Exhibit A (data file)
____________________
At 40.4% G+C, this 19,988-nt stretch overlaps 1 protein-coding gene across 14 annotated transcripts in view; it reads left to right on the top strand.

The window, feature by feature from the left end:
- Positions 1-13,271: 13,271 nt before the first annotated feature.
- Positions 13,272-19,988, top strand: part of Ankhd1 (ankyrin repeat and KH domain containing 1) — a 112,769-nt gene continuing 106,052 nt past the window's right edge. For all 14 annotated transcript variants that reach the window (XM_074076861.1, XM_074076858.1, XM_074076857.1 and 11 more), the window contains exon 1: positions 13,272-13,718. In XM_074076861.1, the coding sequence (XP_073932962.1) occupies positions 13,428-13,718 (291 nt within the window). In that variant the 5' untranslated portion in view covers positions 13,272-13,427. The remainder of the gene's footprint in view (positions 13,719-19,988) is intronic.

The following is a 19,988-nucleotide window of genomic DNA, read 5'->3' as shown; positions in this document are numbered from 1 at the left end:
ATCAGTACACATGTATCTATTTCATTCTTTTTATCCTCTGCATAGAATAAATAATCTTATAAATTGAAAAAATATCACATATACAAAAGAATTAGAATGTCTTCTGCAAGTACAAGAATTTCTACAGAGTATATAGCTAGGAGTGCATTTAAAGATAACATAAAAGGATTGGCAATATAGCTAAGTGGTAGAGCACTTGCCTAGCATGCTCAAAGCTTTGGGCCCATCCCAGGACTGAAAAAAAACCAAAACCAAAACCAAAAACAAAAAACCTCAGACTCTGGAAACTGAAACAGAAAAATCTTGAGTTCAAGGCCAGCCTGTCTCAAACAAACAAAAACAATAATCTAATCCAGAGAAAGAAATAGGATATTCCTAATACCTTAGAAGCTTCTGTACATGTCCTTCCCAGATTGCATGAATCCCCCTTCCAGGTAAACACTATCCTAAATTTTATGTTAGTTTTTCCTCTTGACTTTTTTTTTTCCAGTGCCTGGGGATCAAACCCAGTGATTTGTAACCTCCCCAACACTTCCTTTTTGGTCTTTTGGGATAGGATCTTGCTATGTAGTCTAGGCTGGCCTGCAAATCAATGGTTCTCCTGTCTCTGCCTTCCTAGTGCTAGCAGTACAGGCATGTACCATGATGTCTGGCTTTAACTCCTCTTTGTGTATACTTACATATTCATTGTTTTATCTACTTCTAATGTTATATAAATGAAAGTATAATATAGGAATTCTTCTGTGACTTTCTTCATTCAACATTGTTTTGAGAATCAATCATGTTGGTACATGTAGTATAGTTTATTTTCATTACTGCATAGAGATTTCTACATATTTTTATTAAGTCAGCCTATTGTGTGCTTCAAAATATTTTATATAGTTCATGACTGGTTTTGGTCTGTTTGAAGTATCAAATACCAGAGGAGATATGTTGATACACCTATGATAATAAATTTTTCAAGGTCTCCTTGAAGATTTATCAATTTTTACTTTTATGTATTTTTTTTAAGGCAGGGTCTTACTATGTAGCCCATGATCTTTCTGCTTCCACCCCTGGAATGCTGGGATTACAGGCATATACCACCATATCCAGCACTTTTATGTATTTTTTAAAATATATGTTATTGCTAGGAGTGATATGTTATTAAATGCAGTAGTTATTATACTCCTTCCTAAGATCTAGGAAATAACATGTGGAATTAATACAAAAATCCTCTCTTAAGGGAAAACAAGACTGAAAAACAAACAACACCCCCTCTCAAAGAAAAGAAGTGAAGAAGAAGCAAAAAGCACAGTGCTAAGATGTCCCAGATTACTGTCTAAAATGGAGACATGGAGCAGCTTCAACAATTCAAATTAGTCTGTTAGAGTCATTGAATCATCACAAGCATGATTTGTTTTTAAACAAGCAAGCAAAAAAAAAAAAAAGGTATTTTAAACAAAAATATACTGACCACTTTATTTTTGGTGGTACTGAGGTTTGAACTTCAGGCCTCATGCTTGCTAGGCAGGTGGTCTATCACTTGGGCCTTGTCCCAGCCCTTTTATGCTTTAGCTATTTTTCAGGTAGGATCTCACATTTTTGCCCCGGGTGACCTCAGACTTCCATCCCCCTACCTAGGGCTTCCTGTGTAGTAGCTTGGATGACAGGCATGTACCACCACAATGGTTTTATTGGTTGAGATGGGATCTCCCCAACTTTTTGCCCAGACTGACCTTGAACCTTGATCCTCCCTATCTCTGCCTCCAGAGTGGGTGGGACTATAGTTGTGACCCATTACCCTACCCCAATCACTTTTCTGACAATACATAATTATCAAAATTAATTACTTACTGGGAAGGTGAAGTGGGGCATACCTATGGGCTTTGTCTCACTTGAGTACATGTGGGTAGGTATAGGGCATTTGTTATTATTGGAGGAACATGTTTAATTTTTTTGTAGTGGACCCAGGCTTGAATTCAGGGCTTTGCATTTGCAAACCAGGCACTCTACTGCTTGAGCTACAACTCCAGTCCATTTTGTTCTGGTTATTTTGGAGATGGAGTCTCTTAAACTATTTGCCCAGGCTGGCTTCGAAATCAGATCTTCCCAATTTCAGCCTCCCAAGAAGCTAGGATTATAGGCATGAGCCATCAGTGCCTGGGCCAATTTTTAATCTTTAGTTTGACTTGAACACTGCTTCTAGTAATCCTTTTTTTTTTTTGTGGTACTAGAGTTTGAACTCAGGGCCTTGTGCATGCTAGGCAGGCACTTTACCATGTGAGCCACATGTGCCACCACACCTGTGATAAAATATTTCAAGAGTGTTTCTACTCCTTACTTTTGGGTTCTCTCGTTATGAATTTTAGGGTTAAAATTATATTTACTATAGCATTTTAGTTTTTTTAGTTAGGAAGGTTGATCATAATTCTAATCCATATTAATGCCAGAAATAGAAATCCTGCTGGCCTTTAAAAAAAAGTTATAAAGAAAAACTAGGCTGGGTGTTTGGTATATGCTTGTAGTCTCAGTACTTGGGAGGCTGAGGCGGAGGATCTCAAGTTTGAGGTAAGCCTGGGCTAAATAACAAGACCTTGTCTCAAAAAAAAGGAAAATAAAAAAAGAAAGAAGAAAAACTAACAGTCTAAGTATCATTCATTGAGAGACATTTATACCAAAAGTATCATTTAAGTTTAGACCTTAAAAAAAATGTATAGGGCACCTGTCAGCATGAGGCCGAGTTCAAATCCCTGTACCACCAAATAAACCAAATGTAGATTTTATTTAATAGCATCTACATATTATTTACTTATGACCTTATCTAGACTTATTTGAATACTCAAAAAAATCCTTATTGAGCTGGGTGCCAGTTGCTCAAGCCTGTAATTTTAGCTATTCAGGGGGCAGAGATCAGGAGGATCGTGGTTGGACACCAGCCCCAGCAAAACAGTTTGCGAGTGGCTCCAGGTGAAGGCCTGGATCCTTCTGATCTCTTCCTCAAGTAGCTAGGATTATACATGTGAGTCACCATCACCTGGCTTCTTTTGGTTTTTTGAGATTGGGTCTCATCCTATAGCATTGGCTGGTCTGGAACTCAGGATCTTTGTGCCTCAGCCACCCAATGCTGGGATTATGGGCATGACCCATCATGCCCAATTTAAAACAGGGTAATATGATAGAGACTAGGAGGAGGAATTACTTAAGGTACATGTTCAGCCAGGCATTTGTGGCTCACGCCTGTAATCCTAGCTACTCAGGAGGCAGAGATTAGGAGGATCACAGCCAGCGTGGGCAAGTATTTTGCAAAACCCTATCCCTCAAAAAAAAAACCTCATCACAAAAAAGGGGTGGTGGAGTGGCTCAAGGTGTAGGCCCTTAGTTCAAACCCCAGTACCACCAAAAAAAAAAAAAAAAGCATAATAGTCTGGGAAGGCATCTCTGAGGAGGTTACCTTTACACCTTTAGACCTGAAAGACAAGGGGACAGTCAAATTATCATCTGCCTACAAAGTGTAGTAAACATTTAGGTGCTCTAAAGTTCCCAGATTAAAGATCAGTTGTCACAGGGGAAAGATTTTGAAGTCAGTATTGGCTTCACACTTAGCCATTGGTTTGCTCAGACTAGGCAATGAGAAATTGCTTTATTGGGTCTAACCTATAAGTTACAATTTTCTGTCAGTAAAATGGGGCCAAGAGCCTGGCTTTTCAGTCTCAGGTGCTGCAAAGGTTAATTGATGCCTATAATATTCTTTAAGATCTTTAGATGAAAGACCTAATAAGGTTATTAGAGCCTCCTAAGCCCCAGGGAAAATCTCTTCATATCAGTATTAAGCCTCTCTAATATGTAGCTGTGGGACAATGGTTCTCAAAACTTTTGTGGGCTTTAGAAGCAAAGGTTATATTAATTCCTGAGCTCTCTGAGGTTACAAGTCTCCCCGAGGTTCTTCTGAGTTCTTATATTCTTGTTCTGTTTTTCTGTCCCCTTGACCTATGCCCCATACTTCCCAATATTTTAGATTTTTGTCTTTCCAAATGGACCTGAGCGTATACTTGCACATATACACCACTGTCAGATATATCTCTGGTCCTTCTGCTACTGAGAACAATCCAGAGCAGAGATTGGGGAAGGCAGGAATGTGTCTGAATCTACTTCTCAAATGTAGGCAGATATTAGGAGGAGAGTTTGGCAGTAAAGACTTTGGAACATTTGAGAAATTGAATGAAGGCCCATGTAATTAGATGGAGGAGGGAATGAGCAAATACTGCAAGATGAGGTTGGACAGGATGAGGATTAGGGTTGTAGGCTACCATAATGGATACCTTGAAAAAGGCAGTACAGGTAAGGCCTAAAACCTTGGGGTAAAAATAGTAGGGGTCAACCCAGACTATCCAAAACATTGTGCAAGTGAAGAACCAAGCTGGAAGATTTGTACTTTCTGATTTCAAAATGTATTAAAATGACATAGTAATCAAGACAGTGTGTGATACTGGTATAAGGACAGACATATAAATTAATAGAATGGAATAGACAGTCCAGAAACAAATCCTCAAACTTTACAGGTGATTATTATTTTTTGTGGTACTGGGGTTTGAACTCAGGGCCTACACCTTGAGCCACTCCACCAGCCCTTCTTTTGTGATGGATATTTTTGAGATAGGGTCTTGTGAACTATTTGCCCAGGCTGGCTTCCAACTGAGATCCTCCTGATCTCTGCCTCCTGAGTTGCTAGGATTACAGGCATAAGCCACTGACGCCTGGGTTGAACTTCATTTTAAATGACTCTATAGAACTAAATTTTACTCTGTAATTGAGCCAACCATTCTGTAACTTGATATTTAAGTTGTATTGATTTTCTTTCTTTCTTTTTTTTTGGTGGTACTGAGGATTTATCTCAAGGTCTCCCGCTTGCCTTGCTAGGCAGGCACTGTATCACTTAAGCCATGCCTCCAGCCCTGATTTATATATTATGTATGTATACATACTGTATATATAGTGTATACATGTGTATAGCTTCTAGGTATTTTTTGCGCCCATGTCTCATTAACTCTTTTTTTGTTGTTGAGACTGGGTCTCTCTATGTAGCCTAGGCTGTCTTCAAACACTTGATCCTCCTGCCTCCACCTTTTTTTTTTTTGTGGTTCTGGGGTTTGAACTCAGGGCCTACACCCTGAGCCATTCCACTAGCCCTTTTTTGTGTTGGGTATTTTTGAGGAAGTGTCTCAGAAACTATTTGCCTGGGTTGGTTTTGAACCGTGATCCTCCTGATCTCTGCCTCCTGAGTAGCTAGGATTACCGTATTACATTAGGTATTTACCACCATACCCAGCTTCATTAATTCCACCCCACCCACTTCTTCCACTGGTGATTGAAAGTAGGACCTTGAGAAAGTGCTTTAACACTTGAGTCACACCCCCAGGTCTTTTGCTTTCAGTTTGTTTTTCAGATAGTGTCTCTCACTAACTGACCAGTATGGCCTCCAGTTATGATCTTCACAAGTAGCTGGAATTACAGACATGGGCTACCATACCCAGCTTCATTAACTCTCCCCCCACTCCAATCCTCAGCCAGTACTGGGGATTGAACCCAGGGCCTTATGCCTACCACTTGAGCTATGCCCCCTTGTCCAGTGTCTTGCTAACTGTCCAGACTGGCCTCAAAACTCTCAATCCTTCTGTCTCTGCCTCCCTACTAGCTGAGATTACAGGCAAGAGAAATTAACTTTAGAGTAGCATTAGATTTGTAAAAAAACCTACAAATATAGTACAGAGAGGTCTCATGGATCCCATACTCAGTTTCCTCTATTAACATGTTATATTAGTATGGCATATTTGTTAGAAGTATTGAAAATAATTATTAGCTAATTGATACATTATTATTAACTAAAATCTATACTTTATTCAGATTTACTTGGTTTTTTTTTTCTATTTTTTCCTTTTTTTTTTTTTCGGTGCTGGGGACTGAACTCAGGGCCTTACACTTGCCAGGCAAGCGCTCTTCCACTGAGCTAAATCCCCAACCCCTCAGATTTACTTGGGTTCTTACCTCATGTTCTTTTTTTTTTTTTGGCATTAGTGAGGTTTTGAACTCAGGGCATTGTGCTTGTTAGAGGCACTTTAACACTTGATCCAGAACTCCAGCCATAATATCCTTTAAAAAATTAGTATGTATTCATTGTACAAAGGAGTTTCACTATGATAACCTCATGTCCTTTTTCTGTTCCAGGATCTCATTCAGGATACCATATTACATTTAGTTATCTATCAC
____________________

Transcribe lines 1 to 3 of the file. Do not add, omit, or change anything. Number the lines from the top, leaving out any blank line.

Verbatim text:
At 40.4% G+C, this 19,988-nt stretch overlaps 1 protein-coding gene across 14 annotated transcripts in view; it reads left to right on the top strand.

The window, feature by feature from the left end:
- Positions 1-13,271: 13,271 nt before the first annotated feature.